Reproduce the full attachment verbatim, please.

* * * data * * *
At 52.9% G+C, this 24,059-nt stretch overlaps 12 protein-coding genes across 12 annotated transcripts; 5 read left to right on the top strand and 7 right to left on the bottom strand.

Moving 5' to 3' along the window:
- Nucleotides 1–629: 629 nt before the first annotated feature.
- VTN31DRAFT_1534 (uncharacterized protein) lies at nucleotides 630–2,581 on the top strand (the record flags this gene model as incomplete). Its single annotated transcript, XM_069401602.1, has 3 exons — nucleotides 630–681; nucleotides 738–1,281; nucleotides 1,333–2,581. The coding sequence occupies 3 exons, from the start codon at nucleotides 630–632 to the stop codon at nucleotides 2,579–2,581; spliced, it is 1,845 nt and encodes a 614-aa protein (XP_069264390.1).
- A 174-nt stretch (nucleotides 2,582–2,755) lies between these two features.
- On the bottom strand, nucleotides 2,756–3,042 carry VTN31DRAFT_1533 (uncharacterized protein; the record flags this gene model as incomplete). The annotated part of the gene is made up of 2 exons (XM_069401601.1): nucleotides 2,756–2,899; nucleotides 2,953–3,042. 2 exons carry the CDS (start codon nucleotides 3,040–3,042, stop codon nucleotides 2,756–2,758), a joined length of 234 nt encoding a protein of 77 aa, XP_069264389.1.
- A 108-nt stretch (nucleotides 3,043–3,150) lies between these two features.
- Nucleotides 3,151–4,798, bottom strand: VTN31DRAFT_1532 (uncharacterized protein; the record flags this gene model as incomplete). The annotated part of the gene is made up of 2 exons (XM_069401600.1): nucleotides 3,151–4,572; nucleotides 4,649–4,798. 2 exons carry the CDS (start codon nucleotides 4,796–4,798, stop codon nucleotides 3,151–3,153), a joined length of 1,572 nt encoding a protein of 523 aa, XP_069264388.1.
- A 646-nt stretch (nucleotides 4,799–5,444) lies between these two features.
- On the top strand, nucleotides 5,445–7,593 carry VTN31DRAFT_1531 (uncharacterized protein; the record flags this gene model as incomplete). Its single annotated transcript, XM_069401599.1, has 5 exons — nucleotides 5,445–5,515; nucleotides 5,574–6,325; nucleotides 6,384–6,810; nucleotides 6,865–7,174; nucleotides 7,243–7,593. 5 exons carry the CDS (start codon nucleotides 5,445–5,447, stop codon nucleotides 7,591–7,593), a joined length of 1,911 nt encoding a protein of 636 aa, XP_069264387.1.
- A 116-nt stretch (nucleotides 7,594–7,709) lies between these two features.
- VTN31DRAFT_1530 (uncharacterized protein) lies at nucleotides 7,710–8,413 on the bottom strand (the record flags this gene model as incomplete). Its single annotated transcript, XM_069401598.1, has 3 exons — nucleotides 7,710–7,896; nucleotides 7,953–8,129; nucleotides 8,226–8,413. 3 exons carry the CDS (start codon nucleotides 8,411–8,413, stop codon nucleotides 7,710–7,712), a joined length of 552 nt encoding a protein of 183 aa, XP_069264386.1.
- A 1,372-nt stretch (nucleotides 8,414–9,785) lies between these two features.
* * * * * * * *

At 52.9% G+C, this 24,059-nt stretch overlaps 12 protein-coding genes across 12 annotated transcripts; 5 read left to right on the top strand and 7 right to left on the bottom strand.

Moving 5' to 3' along the window:
- Nucleotides 1–629: 629 nt before the first annotated feature.
- VTN31DRAFT_1534 (uncharacterized protein) lies at nucleotides 630–2,581 on the top strand (the record flags this gene model as incomplete). Its single annotated transcript, XM_069401602.1, has 3 exons — nucleotides 630–681; nucleotides 738–1,281; nucleotides 1,333–2,581. The coding sequence occupies 3 exons, from the start codon at nucleotides 630–632 to the stop codon at nucleotides 2,579–2,581; spliced, it is 1,845 nt and encodes a 614-aa protein (XP_069264390.1).
- A 174-nt stretch (nucleotides 2,582–2,755) lies between these two features.
- On the bottom strand, nucleotides 2,756–3,042 carry VTN31DRAFT_1533 (uncharacterized protein; the record flags this gene model as incomplete). The annotated part of the gene is made up of 2 exons (XM_069401601.1): nucleotides 2,756–2,899; nucleotides 2,953–3,042. 2 exons carry the CDS (start codon nucleotides 3,040–3,042, stop codon nucleotides 2,756–2,758), a joined length of 234 nt encoding a protein of 77 aa, XP_069264389.1.
- A 108-nt stretch (nucleotides 3,043–3,150) lies between these two features.
- Nucleotides 3,151–4,798, bottom strand: VTN31DRAFT_1532 (uncharacterized protein; the record flags this gene model as incomplete). The annotated part of the gene is made up of 2 exons (XM_069401600.1): nucleotides 3,151–4,572; nucleotides 4,649–4,798. 2 exons carry the CDS (start codon nucleotides 4,796–4,798, stop codon nucleotides 3,151–3,153), a joined length of 1,572 nt encoding a protein of 523 aa, XP_069264388.1.
- A 646-nt stretch (nucleotides 4,799–5,444) lies between these two features.
- On the top strand, nucleotides 5,445–7,593 carry VTN31DRAFT_1531 (uncharacterized protein; the record flags this gene model as incomplete). Its single annotated transcript, XM_069401599.1, has 5 exons — nucleotides 5,445–5,515; nucleotides 5,574–6,325; nucleotides 6,384–6,810; nucleotides 6,865–7,174; nucleotides 7,243–7,593. 5 exons carry the CDS (start codon nucleotides 5,445–5,447, stop codon nucleotides 7,591–7,593), a joined length of 1,911 nt encoding a protein of 636 aa, XP_069264387.1.
- A 116-nt stretch (nucleotides 7,594–7,709) lies between these two features.
- VTN31DRAFT_1530 (uncharacterized protein) lies at nucleotides 7,710–8,413 on the bottom strand (the record flags this gene model as incomplete). Its single annotated transcript, XM_069401598.1, has 3 exons — nucleotides 7,710–7,896; nucleotides 7,953–8,129; nucleotides 8,226–8,413. 3 exons carry the CDS (start codon nucleotides 8,411–8,413, stop codon nucleotides 7,710–7,712), a joined length of 552 nt encoding a protein of 183 aa, XP_069264386.1.
- A 1,372-nt stretch (nucleotides 8,414–9,785) lies between these two features.